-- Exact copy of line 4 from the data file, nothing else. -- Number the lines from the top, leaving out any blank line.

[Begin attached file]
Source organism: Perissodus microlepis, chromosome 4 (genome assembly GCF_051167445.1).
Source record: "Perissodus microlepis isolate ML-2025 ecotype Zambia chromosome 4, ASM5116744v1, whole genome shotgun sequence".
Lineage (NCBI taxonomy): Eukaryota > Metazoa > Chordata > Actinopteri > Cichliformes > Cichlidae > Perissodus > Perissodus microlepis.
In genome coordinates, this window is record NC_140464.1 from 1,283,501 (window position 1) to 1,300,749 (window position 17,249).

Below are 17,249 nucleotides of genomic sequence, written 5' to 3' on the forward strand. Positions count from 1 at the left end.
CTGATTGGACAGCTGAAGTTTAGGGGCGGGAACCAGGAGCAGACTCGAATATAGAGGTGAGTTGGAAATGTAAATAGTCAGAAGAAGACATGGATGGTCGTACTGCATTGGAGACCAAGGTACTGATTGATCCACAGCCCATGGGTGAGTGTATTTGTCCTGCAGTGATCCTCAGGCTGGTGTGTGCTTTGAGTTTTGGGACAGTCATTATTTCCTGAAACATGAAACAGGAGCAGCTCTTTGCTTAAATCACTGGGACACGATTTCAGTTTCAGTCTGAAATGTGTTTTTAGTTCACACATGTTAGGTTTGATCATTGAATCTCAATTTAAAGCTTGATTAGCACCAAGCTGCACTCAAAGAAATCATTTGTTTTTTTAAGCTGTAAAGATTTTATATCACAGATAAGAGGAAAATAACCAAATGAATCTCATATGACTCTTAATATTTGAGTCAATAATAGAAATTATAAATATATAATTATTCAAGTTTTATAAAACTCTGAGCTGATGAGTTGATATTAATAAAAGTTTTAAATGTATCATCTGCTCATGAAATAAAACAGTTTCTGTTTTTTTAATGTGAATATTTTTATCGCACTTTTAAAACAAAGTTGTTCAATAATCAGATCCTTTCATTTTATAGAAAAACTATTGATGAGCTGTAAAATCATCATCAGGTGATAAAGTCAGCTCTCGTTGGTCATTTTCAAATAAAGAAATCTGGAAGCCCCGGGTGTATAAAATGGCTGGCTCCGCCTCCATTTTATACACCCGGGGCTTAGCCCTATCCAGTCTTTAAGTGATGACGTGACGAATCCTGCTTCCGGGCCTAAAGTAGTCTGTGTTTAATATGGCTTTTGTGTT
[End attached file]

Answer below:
In genome coordinates, this window is record NC_140464.1 from 1,283,501 (window position 1) to 1,300,749 (window position 17,249).